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The Brief: May 21, 2010

The SBOE's last day, Dallas could turn all "wet," El Paso ranked one of the safest cities in the U.S. and the truth behind the BP oil spill.

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The Texas State Board of Education, following a marathon of ideological wrangling earlier this week, is expected to call a final vote on its controversial social studies textbook curriculum today. The move could finally refocus the nation’s attention on 49 other states it might want to collectively mock, scorn or ridicule, giving Texas a break after months of having its dirty laundry aired over national, and sometimes international, airwaves.

It might also save board members from themselves. As the Tribune’s Brian Thevenot reports today, the board trudged through more than 12 hours of infighting Thursday, with some of the SBOE’s Democratic minority losing precious patience as the clock inched closer to midnight.

According to Thevenot’s take:

“They had been nitpicking the state’s history standards and each other since 9 a.m. that morning, and some Democrats in the bunch — losing all the votes, as usual — were wearing a little thin. ‘I want to know when you’re going to let me go to sleep,’ said member Lawrence Allen, D-Fresno, to chairwoman Gail Lowe, R-Lampasas, at one point. Then someone mentioned adjournment, and the board’s conservative majority shot that down, too.”

Included in the nit-picking were issues that included inserting President Barack Obama’s middle name, Hussein, into text when the curriculum mentioned the country’s first minority president, and prominent inclusion of Confederate President Jefferson Davis’ inaugural address.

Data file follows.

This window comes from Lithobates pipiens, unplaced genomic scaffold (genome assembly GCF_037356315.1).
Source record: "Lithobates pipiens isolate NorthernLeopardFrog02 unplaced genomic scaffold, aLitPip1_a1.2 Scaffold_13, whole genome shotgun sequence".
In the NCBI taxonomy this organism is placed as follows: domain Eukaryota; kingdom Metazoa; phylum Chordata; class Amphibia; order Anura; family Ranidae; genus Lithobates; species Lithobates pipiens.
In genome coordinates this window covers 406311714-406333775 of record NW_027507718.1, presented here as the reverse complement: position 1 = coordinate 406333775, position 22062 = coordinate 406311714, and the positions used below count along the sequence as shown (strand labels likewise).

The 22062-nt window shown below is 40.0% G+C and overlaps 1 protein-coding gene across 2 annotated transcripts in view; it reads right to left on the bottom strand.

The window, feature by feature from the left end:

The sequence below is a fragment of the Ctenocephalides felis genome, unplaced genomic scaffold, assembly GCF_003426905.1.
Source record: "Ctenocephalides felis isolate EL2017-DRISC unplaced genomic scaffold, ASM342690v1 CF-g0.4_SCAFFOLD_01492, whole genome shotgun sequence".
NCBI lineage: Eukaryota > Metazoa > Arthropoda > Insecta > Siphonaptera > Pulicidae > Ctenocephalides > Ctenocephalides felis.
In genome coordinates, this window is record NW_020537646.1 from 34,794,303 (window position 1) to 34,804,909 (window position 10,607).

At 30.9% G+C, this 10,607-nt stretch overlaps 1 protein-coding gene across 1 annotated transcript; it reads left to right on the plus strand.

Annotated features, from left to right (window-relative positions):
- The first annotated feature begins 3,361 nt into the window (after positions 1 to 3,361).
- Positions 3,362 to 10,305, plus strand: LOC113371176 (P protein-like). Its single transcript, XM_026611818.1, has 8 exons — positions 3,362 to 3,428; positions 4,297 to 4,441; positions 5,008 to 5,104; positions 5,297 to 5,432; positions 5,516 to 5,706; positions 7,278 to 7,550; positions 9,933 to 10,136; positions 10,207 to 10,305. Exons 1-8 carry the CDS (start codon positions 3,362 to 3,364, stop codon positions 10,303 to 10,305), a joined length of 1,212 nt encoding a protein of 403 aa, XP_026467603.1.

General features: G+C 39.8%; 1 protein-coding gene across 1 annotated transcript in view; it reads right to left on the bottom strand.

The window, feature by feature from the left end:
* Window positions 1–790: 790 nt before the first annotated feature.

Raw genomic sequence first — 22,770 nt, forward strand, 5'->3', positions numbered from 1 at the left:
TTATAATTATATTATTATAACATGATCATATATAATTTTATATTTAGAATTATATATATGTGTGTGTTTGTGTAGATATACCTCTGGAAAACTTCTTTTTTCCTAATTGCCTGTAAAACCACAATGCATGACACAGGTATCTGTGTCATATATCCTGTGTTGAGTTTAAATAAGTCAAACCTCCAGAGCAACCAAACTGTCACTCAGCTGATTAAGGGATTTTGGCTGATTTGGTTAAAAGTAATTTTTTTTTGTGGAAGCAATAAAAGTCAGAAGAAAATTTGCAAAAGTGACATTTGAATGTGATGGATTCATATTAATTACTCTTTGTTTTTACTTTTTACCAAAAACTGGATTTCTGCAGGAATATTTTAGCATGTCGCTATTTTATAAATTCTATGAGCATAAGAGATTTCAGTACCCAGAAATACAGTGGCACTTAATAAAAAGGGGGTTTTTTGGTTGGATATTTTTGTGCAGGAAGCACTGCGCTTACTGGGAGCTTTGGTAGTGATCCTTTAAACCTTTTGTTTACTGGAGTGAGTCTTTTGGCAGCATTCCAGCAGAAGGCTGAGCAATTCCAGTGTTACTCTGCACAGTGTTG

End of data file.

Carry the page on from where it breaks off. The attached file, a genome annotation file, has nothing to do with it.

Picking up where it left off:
The SBOE reconvenes at 9 a.m. today and could mark what some hope, and what others fear, is the final day of debate over the material that will influence Texas’ public-school students for years to come.


  • Despite the fear raised over what some call a porous border where cartel-violence barely passes through a sieve and lands in Texas, the City of El Paso — yes, the same West Texas metropolis that neighbors the most violent city in North America, Ciudad Juarez — is the second-safest city in the country. That’s according to an El Paso Times report that cites recent data from CQ Press. According to the article: “Violent crime in El Paso — which was ranked the No. 3 safest large city last year — has remained steady even as a drug war has claimed more than 3,000 lives in Juárez since it began in January 2008.”
  • If you live in North Dallas and are tired of being forced to drive into the City of Addison to buy a six-pack, or even a tall boy for that matter, then pay attention. Progress Dallas, a group vying to eliminate the City of Dallas’ mapping of “dry” and “wet” areas, announced Thursday it collected more than 217,000 petition signatures to place the issue before voters next election. The Dallas Morning News reports that the group hopes voters, once they realize the potential tax-revenue gains the change could bring to the city, will change the “outdated” laws.
  • BP’s latest effort to capture the thousands of barrels of oil that have been spilling into the Gulf of Mexico daily since last month has proved somewhat successful. The measure has also revealed that the company – and the government – downplayed the initial estimates of just how much crude was leaking from a busted line a mile beneath the surface. A report in the Houston Chronicle states that BP estimates approximately 5,000 barrels are being captured daily. That also equals the total amount the company said was leaking but video shows that despite the progress, oil is still “billowing into the water almost a mile below the surface of the Gulf.”


Cisneros left out of history booksHouston Chronicle

Calderón urges U.S. to ban assault riflesSan Antonio Express-News

Fort Hancock baseball team success replaces drug violence worriesEl Paso Times

The Parent TrapTexas Observer

A step to artificial life: Manmade DNA powers cellThe Associated Press

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